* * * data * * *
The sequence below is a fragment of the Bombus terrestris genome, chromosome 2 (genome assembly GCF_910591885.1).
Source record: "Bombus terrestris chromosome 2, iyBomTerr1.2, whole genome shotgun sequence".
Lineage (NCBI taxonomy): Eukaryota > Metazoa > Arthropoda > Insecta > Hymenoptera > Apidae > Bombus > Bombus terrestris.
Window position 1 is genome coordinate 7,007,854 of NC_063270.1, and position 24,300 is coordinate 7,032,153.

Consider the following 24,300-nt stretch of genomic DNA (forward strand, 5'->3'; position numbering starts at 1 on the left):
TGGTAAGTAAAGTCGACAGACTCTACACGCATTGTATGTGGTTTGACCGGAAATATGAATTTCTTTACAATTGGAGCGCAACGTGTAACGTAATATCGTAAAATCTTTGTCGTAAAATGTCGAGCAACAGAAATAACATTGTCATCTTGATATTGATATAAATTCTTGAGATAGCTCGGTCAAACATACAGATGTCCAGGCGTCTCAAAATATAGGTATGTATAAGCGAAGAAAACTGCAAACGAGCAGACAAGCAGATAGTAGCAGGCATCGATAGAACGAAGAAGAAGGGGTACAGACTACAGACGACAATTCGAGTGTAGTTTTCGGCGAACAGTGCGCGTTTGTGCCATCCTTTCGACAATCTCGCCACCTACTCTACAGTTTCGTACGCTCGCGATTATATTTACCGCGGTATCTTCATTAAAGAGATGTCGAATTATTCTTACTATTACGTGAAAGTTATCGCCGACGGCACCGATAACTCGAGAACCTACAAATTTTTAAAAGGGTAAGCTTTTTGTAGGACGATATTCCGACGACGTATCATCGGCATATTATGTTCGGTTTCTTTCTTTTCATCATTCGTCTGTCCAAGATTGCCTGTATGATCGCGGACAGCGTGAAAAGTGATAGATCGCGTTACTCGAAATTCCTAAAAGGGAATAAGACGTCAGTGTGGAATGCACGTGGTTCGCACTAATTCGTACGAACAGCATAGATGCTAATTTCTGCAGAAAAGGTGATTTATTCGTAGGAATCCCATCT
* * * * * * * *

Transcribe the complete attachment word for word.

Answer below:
The sequence below is a fragment of the Bombus terrestris genome, chromosome 2 (genome assembly GCF_910591885.1).
Source record: "Bombus terrestris chromosome 2, iyBomTerr1.2, whole genome shotgun sequence".
Lineage (NCBI taxonomy): Eukaryota > Metazoa > Arthropoda > Insecta > Hymenoptera > Apidae > Bombus > Bombus terrestris.
Window position 1 is genome coordinate 7,007,854 of NC_063270.1, and position 24,300 is coordinate 7,032,153.

Consider the following 24,300-nt stretch of genomic DNA (forward strand, 5'->3'; position numbering starts at 1 on the left):
TGGTAAGTAAAGTCGACAGACTCTACACGCATTGTATGTGGTTTGACCGGAAATATGAATTTCTTTACAATTGGAGCGCAACGTGTAACGTAATATCGTAAAATCTTTGTCGTAAAATGTCGAGCAACAGAAATAACATTGTCATCTTGATATTGATATAAATTCTTGAGATAGCTCGGTCAAACATACAGATGTCCAGGCGTCTCAAAATATAGGTATGTATAAGCGAAGAAAACTGCAAACGAGCAGACAAGCAGATAGTAGCAGGCATCGATAGAACGAAGAAGAAGGGGTACAGACTACAGACGACAATTCGAGTGTAGTTTTCGGCGAACAGTGCGCGTTTGTGCCATCCTTTCGACAATCTCGCCACCTACTCTACAGTTTCGTACGCTCGCGATTATATTTACCGCGGTATCTTCATTAAAGAGATGTCGAATTATTCTTACTATTACGTGAAAGTTATCGCCGACGGCACCGATAACTCGAGAACCTACAAATTTTTAAAAGGGTAAGCTTTTTGTAGGACGATATTCCGACGACGTATCATCGGCATATTATGTTCGGTTTCTTTCTTTTCATCATTCGTCTGTCCAAGATTGCCTGTATGATCGCGGACAGCGTGAAAAGTGATAGATCGCGTTACTCGAAATTCCTAAAAGGGAATAAGACGTCAGTGTGGAATGCACGTGGTTCGCACTAATTCGTACGAACAGCATAGATGCTAATTTCTGCAGAAAAGGTGATTTATTCGTAGGAATCCCATCT